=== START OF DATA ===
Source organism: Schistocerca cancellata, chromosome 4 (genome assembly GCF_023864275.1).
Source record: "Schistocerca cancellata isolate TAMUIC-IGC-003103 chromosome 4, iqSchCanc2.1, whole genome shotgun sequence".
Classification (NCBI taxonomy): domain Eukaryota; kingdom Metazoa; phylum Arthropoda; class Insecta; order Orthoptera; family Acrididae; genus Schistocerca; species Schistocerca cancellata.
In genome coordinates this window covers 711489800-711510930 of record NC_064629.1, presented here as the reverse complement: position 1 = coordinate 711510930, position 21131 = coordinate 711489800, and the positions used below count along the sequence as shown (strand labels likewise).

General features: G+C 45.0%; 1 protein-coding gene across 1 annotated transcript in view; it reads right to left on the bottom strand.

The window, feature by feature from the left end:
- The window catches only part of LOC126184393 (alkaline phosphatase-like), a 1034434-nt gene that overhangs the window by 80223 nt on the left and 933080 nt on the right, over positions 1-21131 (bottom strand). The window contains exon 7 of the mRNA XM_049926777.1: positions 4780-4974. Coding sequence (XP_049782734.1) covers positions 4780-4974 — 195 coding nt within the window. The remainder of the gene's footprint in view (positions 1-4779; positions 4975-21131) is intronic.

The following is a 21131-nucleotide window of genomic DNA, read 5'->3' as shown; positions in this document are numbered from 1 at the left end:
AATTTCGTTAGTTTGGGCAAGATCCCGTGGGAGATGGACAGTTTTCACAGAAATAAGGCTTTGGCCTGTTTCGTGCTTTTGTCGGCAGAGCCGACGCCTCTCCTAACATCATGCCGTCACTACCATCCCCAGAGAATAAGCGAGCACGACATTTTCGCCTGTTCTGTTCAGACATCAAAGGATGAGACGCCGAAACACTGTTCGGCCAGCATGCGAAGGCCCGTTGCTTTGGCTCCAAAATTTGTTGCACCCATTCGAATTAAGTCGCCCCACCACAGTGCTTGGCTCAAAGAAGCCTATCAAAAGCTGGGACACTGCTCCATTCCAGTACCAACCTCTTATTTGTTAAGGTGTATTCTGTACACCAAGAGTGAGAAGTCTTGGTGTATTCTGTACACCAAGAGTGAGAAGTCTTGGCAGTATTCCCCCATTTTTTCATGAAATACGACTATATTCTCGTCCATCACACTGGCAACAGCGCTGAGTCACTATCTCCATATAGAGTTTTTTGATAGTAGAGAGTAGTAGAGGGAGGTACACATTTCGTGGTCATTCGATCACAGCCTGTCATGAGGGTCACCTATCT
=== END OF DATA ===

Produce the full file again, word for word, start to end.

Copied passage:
Source organism: Schistocerca cancellata, chromosome 4 (genome assembly GCF_023864275.1).
Source record: "Schistocerca cancellata isolate TAMUIC-IGC-003103 chromosome 4, iqSchCanc2.1, whole genome shotgun sequence".
Classification (NCBI taxonomy): domain Eukaryota; kingdom Metazoa; phylum Arthropoda; class Insecta; order Orthoptera; family Acrididae; genus Schistocerca; species Schistocerca cancellata.
In genome coordinates this window covers 711489800-711510930 of record NC_064629.1, presented here as the reverse complement: position 1 = coordinate 711510930, position 21131 = coordinate 711489800, and the positions used below count along the sequence as shown (strand labels likewise).

General features: G+C 45.0%; 1 protein-coding gene across 1 annotated transcript in view; it reads right to left on the bottom strand.

The window, feature by feature from the left end:
- The window catches only part of LOC126184393 (alkaline phosphatase-like), a 1034434-nt gene that overhangs the window by 80223 nt on the left and 933080 nt on the right, over positions 1-21131 (bottom strand). The window contains exon 7 of the mRNA XM_049926777.1: positions 4780-4974. Coding sequence (XP_049782734.1) covers positions 4780-4974 — 195 coding nt within the window. The remainder of the gene's footprint in view (positions 1-4779; positions 4975-21131) is intronic.

The following is a 21131-nucleotide window of genomic DNA, read 5'->3' as shown; positions in this document are numbered from 1 at the left end:
AATTTCGTTAGTTTGGGCAAGATCCCGTGGGAGATGGACAGTTTTCACAGAAATAAGGCTTTGGCCTGTTTCGTGCTTTTGTCGGCAGAGCCGACGCCTCTCCTAACATCATGCCGTCACTACCATCCCCAGAGAATAAGCGAGCACGACATTTTCGCCTGTTCTGTTCAGACATCAAAGGATGAGACGCCGAAACACTGTTCGGCCAGCATGCGAAGGCCCGTTGCTTTGGCTCCAAAATTTGTTGCACCCATTCGAATTAAGTCGCCCCACCACAGTGCTTGGCTCAAAGAAGCCTATCAAAAGCTGGGACACTGCTCCATTCCAGTACCAACCTCTTATTTGTTAAGGTGTATTCTGTACACCAAGAGTGAGAAGTCTTGGTGTATTCTGTACACCAAGAGTGAGAAGTCTTGGCAGTATTCCCCCATTTTTTCATGAAATACGACTATATTCTCGTCCATCACACTGGCAACAGCGCTGAGTCACTATCTCCATATAGAGTTTTTTGATAGTAGAGAGTAGTAGAGGGAGGTACACATTTCGTGGTCATTCGATCACAGCCTGTCATGAGGGTCACCTATCT